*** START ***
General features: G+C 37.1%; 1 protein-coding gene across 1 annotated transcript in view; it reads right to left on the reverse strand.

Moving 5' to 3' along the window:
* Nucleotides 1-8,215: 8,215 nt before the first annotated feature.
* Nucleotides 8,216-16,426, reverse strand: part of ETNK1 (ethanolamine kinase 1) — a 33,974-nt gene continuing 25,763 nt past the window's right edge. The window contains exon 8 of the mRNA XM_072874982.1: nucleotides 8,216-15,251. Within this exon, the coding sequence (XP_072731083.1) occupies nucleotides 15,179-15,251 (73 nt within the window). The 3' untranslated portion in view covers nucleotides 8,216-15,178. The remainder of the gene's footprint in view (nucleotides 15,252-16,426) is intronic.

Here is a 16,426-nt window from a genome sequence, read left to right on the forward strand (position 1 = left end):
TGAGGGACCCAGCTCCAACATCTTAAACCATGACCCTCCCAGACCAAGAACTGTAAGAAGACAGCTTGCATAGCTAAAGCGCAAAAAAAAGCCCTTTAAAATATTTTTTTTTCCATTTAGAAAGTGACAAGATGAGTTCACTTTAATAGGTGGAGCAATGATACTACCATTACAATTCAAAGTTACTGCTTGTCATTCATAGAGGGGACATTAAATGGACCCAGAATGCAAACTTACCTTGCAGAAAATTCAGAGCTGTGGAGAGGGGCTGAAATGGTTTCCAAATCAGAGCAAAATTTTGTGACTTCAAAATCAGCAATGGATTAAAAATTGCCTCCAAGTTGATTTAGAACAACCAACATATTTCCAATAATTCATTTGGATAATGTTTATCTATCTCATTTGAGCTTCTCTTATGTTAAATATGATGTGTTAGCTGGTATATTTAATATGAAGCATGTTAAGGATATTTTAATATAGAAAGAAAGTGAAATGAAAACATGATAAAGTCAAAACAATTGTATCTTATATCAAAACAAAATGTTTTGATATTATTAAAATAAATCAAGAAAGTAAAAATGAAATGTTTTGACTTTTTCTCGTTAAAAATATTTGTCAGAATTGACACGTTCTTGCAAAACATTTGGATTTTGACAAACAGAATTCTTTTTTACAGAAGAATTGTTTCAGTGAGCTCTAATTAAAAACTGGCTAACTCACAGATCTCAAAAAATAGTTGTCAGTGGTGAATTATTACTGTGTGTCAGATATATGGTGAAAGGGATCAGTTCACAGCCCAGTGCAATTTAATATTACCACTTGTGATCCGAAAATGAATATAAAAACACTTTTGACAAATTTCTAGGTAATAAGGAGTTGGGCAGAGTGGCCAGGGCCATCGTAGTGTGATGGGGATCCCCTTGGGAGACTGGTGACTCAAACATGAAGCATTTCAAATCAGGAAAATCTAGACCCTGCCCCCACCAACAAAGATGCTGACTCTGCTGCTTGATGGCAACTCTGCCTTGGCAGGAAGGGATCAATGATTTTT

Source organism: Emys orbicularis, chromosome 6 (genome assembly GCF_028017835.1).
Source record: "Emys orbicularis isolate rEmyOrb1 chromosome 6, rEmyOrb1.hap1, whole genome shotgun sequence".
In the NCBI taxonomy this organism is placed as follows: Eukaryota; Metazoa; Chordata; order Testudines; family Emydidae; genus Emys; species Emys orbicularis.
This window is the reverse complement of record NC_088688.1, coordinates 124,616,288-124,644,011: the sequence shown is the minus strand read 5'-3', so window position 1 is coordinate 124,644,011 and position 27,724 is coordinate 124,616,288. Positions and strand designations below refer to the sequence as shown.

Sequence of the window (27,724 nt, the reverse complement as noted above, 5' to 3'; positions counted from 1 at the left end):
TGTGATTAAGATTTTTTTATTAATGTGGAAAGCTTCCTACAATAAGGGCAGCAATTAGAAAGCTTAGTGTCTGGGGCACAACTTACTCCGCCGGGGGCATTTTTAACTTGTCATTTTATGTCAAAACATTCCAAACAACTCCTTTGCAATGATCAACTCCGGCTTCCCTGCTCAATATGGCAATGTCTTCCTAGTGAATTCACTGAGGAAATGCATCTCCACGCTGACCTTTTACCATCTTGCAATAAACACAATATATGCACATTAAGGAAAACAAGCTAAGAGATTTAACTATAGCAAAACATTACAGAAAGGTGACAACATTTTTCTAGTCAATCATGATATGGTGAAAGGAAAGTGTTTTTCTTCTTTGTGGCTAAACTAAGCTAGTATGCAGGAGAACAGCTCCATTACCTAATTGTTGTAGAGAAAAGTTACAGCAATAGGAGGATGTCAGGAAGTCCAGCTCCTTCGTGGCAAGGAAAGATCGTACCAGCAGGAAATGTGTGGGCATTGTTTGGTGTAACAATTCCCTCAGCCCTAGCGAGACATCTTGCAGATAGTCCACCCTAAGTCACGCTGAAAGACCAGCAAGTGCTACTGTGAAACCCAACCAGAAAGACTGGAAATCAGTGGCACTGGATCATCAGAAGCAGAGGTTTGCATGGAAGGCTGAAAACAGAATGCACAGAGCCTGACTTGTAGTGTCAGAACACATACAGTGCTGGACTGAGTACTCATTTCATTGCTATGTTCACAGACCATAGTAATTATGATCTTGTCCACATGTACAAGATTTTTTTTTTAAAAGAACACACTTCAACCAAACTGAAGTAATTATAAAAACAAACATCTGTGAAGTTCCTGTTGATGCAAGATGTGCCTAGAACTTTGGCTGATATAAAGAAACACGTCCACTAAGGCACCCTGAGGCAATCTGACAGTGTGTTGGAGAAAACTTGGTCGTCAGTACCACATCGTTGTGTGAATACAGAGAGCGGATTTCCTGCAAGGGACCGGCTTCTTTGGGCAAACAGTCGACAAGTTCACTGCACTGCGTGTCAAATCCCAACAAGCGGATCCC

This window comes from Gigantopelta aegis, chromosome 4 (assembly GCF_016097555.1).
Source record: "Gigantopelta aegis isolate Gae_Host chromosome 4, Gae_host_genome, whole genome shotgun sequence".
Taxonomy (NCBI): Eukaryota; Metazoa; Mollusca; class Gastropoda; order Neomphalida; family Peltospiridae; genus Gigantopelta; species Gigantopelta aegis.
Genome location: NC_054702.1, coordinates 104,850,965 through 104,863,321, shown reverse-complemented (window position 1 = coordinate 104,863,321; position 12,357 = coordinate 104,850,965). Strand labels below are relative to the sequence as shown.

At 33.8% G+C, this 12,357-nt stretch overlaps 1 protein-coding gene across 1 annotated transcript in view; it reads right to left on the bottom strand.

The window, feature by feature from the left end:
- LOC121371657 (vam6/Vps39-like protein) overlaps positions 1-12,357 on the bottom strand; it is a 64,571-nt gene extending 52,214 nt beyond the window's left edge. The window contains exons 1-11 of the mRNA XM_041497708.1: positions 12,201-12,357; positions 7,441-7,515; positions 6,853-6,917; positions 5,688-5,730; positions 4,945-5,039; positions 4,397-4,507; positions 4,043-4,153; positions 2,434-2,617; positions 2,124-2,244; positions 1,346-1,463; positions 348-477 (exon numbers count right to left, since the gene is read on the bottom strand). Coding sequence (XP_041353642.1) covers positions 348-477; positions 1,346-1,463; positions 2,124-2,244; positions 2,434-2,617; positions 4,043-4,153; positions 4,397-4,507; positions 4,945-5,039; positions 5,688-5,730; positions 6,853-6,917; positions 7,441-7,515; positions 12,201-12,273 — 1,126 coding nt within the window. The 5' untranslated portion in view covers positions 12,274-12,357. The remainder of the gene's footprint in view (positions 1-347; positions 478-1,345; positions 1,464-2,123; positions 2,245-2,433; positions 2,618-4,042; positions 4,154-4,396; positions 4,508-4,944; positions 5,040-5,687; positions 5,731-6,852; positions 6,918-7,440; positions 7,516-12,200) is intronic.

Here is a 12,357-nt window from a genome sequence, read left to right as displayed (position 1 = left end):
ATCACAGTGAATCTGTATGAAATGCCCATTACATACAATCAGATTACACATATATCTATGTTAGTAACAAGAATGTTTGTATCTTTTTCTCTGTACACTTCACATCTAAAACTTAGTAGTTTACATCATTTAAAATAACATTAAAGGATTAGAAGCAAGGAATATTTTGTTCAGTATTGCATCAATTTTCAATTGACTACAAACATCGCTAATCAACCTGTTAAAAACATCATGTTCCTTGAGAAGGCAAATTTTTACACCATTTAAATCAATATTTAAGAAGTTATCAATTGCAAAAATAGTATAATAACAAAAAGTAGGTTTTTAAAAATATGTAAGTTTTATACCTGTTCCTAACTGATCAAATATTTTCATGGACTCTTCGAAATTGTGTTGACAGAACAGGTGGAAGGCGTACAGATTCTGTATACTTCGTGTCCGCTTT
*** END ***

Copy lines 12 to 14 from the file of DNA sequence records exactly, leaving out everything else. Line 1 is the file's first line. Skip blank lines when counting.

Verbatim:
TGTGATTAAGATTTTTTTATTAATGTGGAAAGCTTCCTACAATAAGGGCAGCAATTAGAAAGCTTAGTGTCTGGGGCACAACTTACTCCGCCGGGGGCATTTTTAACTTGTCATTTTATGTCAAAACATTCCAAACAACTCCTTTGCAATGATCAACTCCGGCTTCCCTGCTCAATATGGCAATGTCTTCCTAGTGAATTCACTGAGGAAATGCATCTCCACGCTGACCTTTTACCATCTTGCAATAAACACAATATATGCACATTAAGGAAAACAAGCTAAGAGATTTAACTATAGCAAAACATTACAGAAAGGTGACAACATTTTTCTAGTCAATCATGATATGGTGAAAGGAAAGTGTTTTTCTTCTTTGTGGCTAAACTAAGCTAGTATGCAGGAGAACAGCTCCATTACCTAATTGTTGTAGAGAAAAGTTACAGCAATAGGAGGATGTCAGGAAGTCCAGCTCCTTCGTGGCAAGGAAAGATCGTACCAGCAGGAAATGTGTGGGCATTGTTTGGTGTAACAATTCCCTCAGCCCTAGCGAGACATCTTGCAGATAGTCCACCCTAAGTCACGCTGAAAGACCAGCAAGTGCTACTGTGAAACCCAACCAGAAAGACTGGAAATCAGTGGCACTGGATCATCAGAAGCAGAGGTTTGCATGGAAGGCTGAAAACAGAATGCACAGAGCCTGACTTGTAGTGTCAGAACACATACAGTGCTGGACTGAGTACTCATTTCATTGCTATGTTCACAGACCATAGTAATTATGATCTTGTCCACATGTACAAGATTTTTTTTTTAAAAGAACACACTTCAACCAAACTGAAGTAATTATAAAAACAAACATCTGTGAAGTTCCTGTTGATGCAAGATGTGCCTAGAACTTTGGCTGATATAAAGAAACACGTCCACTAAGGCACCCTGAGGCAATCTGACAGTGTGTTGGAGAAAACTTGGTCGTCAGTACCACATCGTTGTGTGAATACAGAGAGCGGATTTCCTGCAAGGGACCGGCTTCTTTGGGCAAACAGTCGACAAGTTCACTGCACTGCGTGTCAAATCCCAACAAGCGGATCCC

This window comes from Gigantopelta aegis, chromosome 4 (assembly GCF_016097555.1).
Source record: "Gigantopelta aegis isolate Gae_Host chromosome 4, Gae_host_genome, whole genome shotgun sequence".